MR. McCLELLAN: I think that you ought to look at the full context of his remarks. I think he was talking in the context of the federal responsibility. Aviation security is solely a federal responsibility. The mass transit systems — when you talk about subways and trains and things of that nature, that is a shared responsibility of local, state and federal authorities, and that’s what he was talking about.

Is that what Chertoff said? I don’t think so. McClellan says we didn’t understand the “context” of Chertoff’s comments. But what context do you need? Chertoff makes it clear — an airplane can kill 3,000, a subway can kill 30. Pretty straightforward.

And that’s why Democrats and Republicans have criticized what Chertoff said. “Michael Chertoff is a very smart guy, but I couldn’t disagree more,” New York Mayor Michael Bloomberg, a Republican, told the AP.

In the wake of yet another terrorist attack on mass transit, the people want answers. Our Republican leadership is giving up spin.


This article first appeared at Journalists Against Bush’s B.S.>/a>

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About David R. Mark

  • >>Why would Chertoff say such a thing?<< Ummm, because it's the truth? I know you don't expect or like to hear the truth from members of the administration. Chertoff may be tactless, but he's not wrong. Dave

  • As I pointed out my blog, Chertoff is being incredibly naive. A bomb planted on a subway or train heading into Penn Station would kill hundreds, and if it caused greater damage to the terminal (and Madison Square Garden, which sits above) the deaths could potentially be in the thousands or tens of thousands.

    If a bomber were to strike a train heading into Grand Central Terminal, the deaths could be in the hundreds, if not thousands.

    If a bomber were to strike a train at Hoboken Terminal (near where I work), the death toll could be in the hundreds.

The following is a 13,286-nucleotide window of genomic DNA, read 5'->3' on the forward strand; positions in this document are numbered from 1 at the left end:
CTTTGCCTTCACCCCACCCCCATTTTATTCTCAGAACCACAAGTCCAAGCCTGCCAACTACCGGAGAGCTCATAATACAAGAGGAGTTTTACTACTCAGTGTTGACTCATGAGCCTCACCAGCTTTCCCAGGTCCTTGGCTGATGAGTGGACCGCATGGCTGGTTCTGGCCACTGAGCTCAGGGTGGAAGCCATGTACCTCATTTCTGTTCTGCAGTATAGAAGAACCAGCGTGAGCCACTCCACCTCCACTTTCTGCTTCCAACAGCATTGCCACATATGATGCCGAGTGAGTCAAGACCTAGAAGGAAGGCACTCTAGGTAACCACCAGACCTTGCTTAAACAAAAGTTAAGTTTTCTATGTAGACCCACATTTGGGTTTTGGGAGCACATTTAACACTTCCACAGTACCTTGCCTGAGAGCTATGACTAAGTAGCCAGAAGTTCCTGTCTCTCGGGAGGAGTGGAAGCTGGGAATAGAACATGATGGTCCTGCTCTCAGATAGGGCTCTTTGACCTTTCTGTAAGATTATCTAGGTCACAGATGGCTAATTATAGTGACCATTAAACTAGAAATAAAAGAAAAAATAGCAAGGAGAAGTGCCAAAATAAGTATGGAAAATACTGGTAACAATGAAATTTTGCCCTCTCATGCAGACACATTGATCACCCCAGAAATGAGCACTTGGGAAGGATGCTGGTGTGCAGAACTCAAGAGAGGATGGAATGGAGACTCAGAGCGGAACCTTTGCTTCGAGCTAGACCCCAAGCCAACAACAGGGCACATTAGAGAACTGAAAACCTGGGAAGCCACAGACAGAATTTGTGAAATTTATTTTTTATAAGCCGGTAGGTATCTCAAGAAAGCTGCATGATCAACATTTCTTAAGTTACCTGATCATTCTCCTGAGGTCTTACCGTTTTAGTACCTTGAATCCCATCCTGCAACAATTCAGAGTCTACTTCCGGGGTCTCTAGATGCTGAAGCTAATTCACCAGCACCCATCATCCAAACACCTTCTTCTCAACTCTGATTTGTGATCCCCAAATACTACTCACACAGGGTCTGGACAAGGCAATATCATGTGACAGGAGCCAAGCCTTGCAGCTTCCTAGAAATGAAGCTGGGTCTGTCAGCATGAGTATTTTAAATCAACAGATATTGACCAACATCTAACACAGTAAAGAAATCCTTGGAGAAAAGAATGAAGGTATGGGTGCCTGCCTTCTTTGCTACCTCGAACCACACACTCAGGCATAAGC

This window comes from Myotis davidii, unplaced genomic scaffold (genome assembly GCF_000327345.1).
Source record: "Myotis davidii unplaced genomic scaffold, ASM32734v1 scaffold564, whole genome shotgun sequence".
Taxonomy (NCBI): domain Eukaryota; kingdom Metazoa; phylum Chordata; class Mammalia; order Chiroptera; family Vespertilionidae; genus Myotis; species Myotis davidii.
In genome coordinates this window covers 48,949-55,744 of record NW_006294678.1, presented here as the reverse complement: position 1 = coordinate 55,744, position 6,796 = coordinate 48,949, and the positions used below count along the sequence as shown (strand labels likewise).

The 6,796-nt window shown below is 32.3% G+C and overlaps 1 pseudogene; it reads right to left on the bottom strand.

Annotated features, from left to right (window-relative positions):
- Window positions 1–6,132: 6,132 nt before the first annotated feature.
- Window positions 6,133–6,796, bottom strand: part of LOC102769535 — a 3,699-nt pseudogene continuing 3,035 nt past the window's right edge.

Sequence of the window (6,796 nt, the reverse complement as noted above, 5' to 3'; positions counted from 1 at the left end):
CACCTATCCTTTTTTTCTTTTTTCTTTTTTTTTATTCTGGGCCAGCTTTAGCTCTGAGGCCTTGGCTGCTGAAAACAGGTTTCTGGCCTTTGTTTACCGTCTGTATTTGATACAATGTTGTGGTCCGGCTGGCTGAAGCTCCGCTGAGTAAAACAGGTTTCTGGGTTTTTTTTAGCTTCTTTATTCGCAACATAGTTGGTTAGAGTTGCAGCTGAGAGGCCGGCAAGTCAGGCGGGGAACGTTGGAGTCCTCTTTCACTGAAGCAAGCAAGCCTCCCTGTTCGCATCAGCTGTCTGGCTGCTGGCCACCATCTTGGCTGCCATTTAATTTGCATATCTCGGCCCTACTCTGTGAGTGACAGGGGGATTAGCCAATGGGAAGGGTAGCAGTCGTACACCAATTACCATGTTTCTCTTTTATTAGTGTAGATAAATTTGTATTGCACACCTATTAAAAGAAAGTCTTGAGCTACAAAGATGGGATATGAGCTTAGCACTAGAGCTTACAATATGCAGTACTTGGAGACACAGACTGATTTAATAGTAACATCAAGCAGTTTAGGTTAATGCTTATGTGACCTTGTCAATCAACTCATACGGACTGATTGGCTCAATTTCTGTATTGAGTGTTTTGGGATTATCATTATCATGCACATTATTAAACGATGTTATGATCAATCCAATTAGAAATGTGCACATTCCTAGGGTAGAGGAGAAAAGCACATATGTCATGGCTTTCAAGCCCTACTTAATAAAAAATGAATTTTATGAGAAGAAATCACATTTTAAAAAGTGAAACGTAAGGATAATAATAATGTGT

And even if any of those bombs went off when the trains were out on the tracks (rather than in the terminals) the death tolls could be in the hundreds.

    As I pointed out on my blog, more people use mass transit in the major urban centers — NY, Boston, Chicago, San Francisco, Washington — than use airplanes.

    So, no Dave, Chertoff’s comments aren’t all that truthful. They’re inane, which is why they got such a broad bipartisan reaction.

  • Let’s turn EVERYTHING up a notch. You take your bombed train into Penn Station and kill 5000. I take my bombed plane into the Rose Bowl and kill 75,000. The fact remains that a plane is more mobile and has more choice of targets than a train does and therefore can do more damage.


  • And a train is more accessible, because of lax security and open spaces on tracks.

    To suggest that $250M for the entire country’s transit system is sufficient, when a DHS study suggested the cost was $6 billion just to bring it up to snuff, is ludicrous.

    But let’s stay on topic. If Chertoff really believed what he said on July 14, why is his office suggesting otherwise? Why is McClellan suggesting otherwise? Maybe they’re trying to cover up for what became very embarrassing comments?